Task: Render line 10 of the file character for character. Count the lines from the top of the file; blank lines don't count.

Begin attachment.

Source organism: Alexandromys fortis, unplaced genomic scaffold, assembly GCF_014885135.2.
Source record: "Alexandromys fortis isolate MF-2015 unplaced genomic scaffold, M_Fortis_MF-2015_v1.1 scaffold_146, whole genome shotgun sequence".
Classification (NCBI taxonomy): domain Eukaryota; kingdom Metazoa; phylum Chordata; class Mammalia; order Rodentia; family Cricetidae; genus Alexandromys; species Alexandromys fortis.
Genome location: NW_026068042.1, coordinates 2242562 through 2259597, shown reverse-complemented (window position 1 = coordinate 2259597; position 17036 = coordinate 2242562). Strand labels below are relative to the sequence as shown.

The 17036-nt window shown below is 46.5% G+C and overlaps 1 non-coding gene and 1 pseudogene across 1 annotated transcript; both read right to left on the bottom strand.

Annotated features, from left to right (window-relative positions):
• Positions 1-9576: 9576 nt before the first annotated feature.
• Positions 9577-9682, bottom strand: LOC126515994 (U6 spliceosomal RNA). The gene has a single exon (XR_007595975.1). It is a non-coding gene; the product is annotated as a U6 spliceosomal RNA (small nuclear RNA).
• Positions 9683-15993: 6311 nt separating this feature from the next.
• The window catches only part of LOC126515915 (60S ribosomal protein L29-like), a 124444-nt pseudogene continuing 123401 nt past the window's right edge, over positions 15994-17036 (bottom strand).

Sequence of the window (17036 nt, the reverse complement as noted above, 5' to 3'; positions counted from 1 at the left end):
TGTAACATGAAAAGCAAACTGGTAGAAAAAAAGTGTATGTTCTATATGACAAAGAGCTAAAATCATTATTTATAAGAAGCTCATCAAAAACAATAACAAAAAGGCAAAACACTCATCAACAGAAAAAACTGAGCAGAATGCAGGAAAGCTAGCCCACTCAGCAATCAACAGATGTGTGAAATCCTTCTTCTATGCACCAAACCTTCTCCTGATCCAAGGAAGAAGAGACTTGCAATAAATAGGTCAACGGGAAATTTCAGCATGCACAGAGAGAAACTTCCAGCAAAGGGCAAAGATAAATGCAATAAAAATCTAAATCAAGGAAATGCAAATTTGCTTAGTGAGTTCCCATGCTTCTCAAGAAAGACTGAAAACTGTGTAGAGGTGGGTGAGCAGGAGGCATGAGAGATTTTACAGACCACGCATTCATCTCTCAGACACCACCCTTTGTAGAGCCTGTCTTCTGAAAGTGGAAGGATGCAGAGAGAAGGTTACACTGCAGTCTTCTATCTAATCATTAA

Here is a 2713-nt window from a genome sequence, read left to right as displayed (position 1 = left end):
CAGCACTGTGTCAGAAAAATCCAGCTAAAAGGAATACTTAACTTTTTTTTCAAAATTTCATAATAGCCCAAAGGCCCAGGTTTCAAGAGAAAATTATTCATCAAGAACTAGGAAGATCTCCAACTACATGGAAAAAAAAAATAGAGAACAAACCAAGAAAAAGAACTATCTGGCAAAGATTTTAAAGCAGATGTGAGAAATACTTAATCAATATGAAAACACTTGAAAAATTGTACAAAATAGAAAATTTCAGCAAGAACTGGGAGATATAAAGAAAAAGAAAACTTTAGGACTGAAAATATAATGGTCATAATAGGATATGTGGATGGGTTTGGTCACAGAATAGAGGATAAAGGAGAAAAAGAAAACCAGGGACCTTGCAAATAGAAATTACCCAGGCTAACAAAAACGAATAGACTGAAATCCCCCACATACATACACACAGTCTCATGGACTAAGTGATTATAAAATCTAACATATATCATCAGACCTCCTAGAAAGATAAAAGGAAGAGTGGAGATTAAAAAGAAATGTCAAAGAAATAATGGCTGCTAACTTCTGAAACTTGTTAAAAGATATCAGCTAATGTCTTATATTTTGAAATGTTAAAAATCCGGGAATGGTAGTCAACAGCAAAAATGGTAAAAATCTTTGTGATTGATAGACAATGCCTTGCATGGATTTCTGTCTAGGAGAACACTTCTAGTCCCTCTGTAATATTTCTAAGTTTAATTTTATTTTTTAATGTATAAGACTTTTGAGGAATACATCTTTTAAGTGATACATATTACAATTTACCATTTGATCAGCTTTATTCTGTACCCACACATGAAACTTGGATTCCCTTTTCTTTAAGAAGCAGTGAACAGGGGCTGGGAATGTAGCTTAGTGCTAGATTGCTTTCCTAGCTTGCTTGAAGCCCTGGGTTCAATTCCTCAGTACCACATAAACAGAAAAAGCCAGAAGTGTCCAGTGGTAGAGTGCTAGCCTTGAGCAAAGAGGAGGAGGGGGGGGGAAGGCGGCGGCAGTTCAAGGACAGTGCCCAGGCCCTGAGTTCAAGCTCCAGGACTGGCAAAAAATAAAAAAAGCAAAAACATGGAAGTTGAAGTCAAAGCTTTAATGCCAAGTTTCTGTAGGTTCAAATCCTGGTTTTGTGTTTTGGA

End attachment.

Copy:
• The window catches only part of LOC126515915 (60S ribosomal protein L29-like), a 124444-nt pseudogene continuing 123401 nt past the window's right edge, over positions 15994-17036 (bottom strand).